Hansen said the final two starts of the season at Double-A Birmingham, in which he struck out 17 batters in 10 1/3 innings, further convinced him how his stuff would play at higher levels.

"That’s something I'll remember for the rest of my life that I led the minor leagues in strikeouts this year, which is pretty cool,” Hansen said. “You got to think, it was at the lower levels, it was in A-ball where guys swing a lot and are pretty aggressive at the plate. But it was nice to see I went up to Double-A and still had quite a few strikeouts. That was kind of reassuring.”

So, too, were the promotions.

Hansen started the season at Single-A Kannapolis and made 13 starts before he was sent to Single-A Winston-Salem after striking out 92 batters in 72 2/3 innings. He also excelled for the Dash, striking out 82 batters in 58 1/3 innings. Right before the season ended, Hansen got the call one last time. He went 11-8 with a 2.80 ERA and struck out 191 batters in 141 1/3 innings over 26 starts.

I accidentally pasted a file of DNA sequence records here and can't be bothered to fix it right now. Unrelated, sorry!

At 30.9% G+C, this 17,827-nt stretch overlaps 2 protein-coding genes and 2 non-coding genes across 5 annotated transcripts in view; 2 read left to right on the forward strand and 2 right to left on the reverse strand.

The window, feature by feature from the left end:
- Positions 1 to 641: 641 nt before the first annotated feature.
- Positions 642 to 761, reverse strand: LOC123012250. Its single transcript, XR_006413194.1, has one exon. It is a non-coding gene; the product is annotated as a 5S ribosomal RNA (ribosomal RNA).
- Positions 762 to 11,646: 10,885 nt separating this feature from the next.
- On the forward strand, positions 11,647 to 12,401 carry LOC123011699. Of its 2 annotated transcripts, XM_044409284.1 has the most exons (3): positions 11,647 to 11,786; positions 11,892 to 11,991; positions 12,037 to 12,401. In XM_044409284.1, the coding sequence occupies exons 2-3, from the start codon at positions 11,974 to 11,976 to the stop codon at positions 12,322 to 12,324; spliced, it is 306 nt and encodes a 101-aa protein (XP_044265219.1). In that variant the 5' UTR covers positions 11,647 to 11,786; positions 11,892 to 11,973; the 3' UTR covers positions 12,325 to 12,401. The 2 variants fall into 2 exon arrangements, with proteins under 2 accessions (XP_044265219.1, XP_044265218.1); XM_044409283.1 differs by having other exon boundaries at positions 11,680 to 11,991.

“Honestly, I had no idea what was going to happen to me this year,” Hansen said. “If you asked me at the beginning of the season where do I expect to end up, I wouldn’t have said Double-A. But if you asked me toward after the All-Star break and after a couple of starts at Winston-Salem where I started to pick it up a little bit, then I was kind of hoping I was going to finish at Double-A.”

White Sox name Eloy Jimenez, Michael Kopech minor leaguers of month

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White Sox name Eloy Jimenez, Michael Kopech minor leaguers of month